Fluoride Treatment: Everything You Need to Know
This makes it hard for people to maintain their beautiful smiles. Luckily, dentists perform many dental procedures to maintain healthy teeth, like fluoride treatment.
Fluoride is a natural mineral that helps prevent cavities and build strong teeth. It has been used to prevent tooth decay in America for over 70 years. According to the Centers for Disease Control and Prevention, fluoridated water has been shown to reduce tooth decay by 25%.
Is fluoride treatment good for teeth? Here’s everything you need to know about fluoride treatment, its cost, benefits, side effects, and more.
What’s Fluoride Treatment All About?
Fluoride prevents tooth decay by strengthening the tooth’s resistance to acid attacks from bacteria and sugars in your mouth. It also reverses the effects of early decay.
Dentists often recommend fluoride treatments to reduce the chances of cavities destroying your teeth. They offer fluoride treatment in four forms: varnish, foam, gel, or solution. All of them have high levels of fluoride.
Dentists use fluoride similar to those found in most toothpaste brands; the only difference is that teeth absorb fluoride faster and at higher levels through fluoride treatments than brushing teeth.
What are the Benefits of Fluoride Treatments?
Fluoride improves oral health and offers many benefits:
- It reduces the risk of cavities.
- It kills bacteria responsible for dental caries or cavities.
- It allows your body to absorb calcium and phosphate properly, which helps rebuild your teeth’s enamel.
- It helps prevent gum disease.
These are just a few benefits of fluoride treatment that help keep your teeth in their best condition, saving you time and money on regular dental visits.
What Are the Side Effects of Fluoride?
While it is essential to take care of your teeth, it is equally important not to overdo it. Excessive fluoride causes side effects like:
Tooth discoloration or fluorosis is the most common side effect of fluoride. It causes white streaks and other tooth discolorations. It occurs when a child consumes too much fluoride while their baby and adult teeth are developing below the gums. It often develops in children from birth to eight years old.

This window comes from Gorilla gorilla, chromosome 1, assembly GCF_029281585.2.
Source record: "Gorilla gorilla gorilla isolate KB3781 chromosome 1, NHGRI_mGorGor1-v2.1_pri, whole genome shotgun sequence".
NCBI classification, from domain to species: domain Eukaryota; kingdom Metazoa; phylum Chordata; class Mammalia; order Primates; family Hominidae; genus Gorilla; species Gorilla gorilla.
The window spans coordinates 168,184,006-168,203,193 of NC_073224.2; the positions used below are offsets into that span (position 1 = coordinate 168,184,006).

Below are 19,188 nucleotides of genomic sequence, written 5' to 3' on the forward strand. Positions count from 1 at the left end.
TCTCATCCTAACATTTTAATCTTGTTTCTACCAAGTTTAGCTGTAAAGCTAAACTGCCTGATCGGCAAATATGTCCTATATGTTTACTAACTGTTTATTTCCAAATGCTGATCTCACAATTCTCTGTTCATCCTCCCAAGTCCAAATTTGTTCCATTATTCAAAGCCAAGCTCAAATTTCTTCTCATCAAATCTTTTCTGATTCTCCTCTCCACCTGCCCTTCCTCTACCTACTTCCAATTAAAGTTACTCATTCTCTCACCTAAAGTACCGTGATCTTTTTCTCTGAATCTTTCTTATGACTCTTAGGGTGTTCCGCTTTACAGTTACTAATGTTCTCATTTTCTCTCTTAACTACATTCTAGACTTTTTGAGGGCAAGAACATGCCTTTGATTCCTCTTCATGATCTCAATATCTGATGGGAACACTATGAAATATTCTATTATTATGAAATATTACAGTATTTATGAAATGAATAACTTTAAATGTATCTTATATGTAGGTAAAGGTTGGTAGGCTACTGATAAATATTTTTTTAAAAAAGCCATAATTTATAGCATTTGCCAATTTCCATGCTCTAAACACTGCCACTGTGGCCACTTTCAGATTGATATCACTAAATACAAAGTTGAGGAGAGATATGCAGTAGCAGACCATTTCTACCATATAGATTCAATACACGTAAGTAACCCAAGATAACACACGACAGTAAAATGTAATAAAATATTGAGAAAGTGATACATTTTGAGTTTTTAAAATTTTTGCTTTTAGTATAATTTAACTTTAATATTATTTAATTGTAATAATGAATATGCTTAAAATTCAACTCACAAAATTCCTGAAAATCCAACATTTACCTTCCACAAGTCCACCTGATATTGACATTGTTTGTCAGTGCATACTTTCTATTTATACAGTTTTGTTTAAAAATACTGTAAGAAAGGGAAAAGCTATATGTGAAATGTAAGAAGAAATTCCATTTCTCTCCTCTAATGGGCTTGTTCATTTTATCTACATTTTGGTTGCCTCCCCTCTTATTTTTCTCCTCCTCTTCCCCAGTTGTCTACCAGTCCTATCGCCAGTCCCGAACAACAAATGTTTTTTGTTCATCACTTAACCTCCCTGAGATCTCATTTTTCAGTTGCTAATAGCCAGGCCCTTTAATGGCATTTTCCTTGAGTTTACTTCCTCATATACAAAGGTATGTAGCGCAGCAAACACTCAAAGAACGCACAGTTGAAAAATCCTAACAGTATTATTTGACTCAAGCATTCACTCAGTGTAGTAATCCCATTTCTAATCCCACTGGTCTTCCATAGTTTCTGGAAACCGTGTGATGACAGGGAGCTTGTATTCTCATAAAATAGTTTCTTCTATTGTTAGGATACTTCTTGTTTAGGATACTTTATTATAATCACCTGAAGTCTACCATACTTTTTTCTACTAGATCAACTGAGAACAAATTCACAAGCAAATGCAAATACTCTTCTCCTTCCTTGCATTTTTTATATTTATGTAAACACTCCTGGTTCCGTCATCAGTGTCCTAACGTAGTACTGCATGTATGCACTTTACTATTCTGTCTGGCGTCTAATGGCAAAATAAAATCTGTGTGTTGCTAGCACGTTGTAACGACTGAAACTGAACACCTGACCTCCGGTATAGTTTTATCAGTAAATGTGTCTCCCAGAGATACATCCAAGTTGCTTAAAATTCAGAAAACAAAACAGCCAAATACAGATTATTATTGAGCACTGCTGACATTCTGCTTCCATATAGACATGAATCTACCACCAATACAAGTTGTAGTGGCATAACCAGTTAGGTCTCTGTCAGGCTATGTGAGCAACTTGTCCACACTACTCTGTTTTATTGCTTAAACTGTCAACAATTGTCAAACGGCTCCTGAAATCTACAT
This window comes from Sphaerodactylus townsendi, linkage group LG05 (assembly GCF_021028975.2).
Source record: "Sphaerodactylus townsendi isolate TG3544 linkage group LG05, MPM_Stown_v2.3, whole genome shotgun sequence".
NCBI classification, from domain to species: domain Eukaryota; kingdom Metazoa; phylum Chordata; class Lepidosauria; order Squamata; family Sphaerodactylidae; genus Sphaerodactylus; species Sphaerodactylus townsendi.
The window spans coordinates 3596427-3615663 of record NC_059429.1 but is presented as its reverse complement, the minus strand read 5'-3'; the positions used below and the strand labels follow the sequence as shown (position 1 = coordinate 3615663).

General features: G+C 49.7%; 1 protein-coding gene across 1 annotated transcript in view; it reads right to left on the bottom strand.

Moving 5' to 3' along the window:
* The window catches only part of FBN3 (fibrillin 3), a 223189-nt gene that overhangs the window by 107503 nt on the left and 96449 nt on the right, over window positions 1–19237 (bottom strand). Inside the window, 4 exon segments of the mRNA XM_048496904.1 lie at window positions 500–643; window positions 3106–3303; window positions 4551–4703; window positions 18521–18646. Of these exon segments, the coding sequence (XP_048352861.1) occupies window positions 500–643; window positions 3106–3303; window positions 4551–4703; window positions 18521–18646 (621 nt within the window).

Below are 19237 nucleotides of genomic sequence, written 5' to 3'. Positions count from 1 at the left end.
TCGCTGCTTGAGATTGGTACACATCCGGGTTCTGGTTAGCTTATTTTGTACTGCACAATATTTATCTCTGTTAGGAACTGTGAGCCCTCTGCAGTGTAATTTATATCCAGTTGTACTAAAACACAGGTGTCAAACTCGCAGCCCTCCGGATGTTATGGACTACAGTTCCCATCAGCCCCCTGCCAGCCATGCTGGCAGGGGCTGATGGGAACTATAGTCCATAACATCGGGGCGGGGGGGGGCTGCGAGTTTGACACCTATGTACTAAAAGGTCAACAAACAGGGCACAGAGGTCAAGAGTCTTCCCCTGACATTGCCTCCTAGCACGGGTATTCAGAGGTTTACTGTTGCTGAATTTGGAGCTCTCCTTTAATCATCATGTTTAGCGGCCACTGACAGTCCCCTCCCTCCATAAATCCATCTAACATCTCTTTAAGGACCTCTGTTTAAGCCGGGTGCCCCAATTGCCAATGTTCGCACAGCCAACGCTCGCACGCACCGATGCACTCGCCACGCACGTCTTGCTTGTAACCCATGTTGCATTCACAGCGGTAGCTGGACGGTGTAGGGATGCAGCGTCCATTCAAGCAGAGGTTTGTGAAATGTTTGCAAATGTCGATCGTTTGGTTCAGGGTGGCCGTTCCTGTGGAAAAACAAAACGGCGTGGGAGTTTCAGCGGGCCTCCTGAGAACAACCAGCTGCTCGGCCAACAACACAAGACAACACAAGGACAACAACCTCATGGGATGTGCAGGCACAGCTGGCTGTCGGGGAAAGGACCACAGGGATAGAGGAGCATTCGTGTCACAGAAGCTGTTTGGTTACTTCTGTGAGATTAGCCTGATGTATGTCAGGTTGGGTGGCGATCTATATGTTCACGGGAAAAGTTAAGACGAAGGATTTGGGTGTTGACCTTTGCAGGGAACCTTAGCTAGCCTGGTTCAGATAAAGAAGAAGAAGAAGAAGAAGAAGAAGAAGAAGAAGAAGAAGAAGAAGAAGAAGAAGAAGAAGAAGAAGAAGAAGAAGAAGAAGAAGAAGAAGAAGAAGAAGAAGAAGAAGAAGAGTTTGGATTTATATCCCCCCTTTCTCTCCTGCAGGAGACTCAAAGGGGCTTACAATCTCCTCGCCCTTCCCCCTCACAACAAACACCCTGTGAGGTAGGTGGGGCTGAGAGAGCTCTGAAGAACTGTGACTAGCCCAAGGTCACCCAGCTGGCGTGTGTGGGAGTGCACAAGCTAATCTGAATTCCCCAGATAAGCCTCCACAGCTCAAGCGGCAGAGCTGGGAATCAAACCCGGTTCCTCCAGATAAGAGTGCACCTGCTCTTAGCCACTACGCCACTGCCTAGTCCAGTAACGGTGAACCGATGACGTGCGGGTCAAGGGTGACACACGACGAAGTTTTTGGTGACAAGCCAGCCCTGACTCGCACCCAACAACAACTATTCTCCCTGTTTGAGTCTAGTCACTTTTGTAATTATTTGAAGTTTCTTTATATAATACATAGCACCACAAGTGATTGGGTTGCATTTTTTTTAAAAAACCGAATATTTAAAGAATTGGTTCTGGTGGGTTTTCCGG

The United States Public Health Service has established guidelines for how much fluoride the community drinking water should have to prevent tooth decay and reduce the risk of developing dental fluorosis. The current level is 0.7 mg/liter.
The American Academy of Pediatric Dentistry recommends that parents and caregivers use a small amount of fluoridated toothpaste when their child’s first tooth erupts. It helps protect a child’s tooth from decay but doesn’t put them at risk of fluorosis if they accidentally swallow the toothpaste.
Fluoride is harmful if it’s incorrectly used or used in excessive amounts. Luckily, this is not common.
The American Dental Association (ADA) recommends professional fluoride varnish for children younger than six years since they are more likely to swallow gels or foams that can cause nausea and vomiting.
Although rare, some people develop an allergic reaction to fluoride.
Fluoride Treatment Types
Various fluoride treatments are available to improve the overall health of your teeth. These include:
Varnishes last longer than all other types of fluoride treatments. They stick to teeth because of their high fluoride content.
Fluoride rinses come in a solution that you can gargle. You will need to spit it out afterward.
Gels and Foams
Dentists use a small tray filled with fluoride gel or foam and place them on your teeth for a few minutes.
You can also find many over-the-counter fluoride options you can purchase if you don’t have the time or money to visit the dentist. However, these may not be as effective as professional fluoride treatments.
How Much Are Fluoride Treatments?
Fluoride treatment costs vary depending on the condition of your mouth. Dentists may also perform other procedures before they recommend a fluoride treatment. You don’t need to worry about spending too much; fluoride treatments are less expensive than most dental procedures. You can always ask your dentist about its cost before you get the procedure.
What Can I Eat After A Fluoride Treatment?
Your dentist may ask you to avoid eating or drinking anything for at least half an hour after your fluoride treatment. It’s crucial to follow these instructions; otherwise, your fluoride treatment may lose some of its effectiveness.
Allowing the fluoride to coat your teeth thoroughly is the best way to protect your teeth’s enamel from cavity-causing bacteria.
Most fluoride treatments are safe, and their benefits outweigh their side effects. The most likely source of harm is the intake of excessive amounts of fluoride.
This doesn’t mean all fluoride treatments are safe for everyone to use at all times. Patients with tooth decay or at high risk should talk to their dentist at Century Dental.